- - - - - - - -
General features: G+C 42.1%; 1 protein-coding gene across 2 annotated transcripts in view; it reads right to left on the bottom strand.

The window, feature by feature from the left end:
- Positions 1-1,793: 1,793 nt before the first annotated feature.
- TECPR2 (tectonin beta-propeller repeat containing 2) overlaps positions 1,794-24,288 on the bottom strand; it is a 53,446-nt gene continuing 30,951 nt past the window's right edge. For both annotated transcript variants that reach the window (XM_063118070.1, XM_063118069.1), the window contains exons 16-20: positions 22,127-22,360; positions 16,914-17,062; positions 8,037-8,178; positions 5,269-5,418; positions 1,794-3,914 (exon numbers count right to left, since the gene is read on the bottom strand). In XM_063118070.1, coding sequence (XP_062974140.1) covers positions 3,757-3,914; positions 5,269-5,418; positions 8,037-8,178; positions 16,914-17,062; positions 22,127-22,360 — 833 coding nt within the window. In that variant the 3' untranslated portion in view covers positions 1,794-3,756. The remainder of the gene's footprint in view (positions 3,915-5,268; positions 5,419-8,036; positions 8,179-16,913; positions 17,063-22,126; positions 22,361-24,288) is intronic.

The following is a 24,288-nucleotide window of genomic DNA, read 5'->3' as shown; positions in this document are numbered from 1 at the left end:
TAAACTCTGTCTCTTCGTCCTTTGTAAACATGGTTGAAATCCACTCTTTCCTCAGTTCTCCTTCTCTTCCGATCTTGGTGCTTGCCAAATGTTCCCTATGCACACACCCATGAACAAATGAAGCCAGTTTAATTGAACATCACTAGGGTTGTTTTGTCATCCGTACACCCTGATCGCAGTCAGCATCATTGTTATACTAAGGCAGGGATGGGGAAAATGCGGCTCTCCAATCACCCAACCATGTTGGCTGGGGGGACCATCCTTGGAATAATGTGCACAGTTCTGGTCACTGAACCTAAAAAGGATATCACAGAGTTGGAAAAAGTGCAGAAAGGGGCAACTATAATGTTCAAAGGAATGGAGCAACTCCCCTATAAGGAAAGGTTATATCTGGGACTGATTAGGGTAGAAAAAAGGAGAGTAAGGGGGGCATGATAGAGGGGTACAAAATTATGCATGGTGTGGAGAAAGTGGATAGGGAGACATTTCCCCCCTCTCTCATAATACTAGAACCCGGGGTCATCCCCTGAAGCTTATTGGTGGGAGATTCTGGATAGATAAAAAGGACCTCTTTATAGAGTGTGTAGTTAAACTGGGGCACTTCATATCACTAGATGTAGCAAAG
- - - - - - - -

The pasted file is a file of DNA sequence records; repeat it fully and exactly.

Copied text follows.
General features: G+C 42.1%; 1 protein-coding gene across 2 annotated transcripts in view; it reads right to left on the bottom strand.

The window, feature by feature from the left end:
- Positions 1-1,793: 1,793 nt before the first annotated feature.
- TECPR2 (tectonin beta-propeller repeat containing 2) overlaps positions 1,794-24,288 on the bottom strand; it is a 53,446-nt gene continuing 30,951 nt past the window's right edge. For both annotated transcript variants that reach the window (XM_063118070.1, XM_063118069.1), the window contains exons 16-20: positions 22,127-22,360; positions 16,914-17,062; positions 8,037-8,178; positions 5,269-5,418; positions 1,794-3,914 (exon numbers count right to left, since the gene is read on the bottom strand). In XM_063118070.1, coding sequence (XP_062974140.1) covers positions 3,757-3,914; positions 5,269-5,418; positions 8,037-8,178; positions 16,914-17,062; positions 22,127-22,360 — 833 coding nt within the window. In that variant the 3' untranslated portion in view covers positions 1,794-3,756. The remainder of the gene's footprint in view (positions 3,915-5,268; positions 5,419-8,036; positions 8,179-16,913; positions 17,063-22,126; positions 22,361-24,288) is intronic.

The following is a 24,288-nucleotide window of genomic DNA, read 5'->3' as shown; positions in this document are numbered from 1 at the left end:
TAAACTCTGTCTCTTCGTCCTTTGTAAACATGGTTGAAATCCACTCTTTCCTCAGTTCTCCTTCTCTTCCGATCTTGGTGCTTGCCAAATGTTCCCTATGCACACACCCATGAACAAATGAAGCCAGTTTAATTGAACATCACTAGGGTTGTTTTGTCATCCGTACACCCTGATCGCAGTCAGCATCATTGTTATACTAAGGCAGGGATGGGGAAAATGCGGCTCTCCAATCACCCAACCATGTTGGCTGGGGGGACCATCCTTGGAATAATGTGCACAGTTCTGGTCACTGAACCTAAAAAGGATATCACAGAGTTGGAAAAAGTGCAGAAAGGGGCAACTATAATGTTCAAAGGAATGGAGCAACTCCCCTATAAGGAAAGGTTATATCTGGGACTGATTAGGGTAGAAAAAAGGAGAGTAAGGGGGGCATGATAGAGGGGTACAAAATTATGCATGGTGTGGAGAAAGTGGATAGGGAGACATTTCCCCCCTCTCTCATAATACTAGAACCCGGGGTCATCCCCTGAAGCTTATTGGTGGGAGATTCTGGATAGATAAAAAGGACCTCTTTATAGAGTGTGTAGTTAAACTGGGGCACTTCATATCACTAGATGTAGCAAAG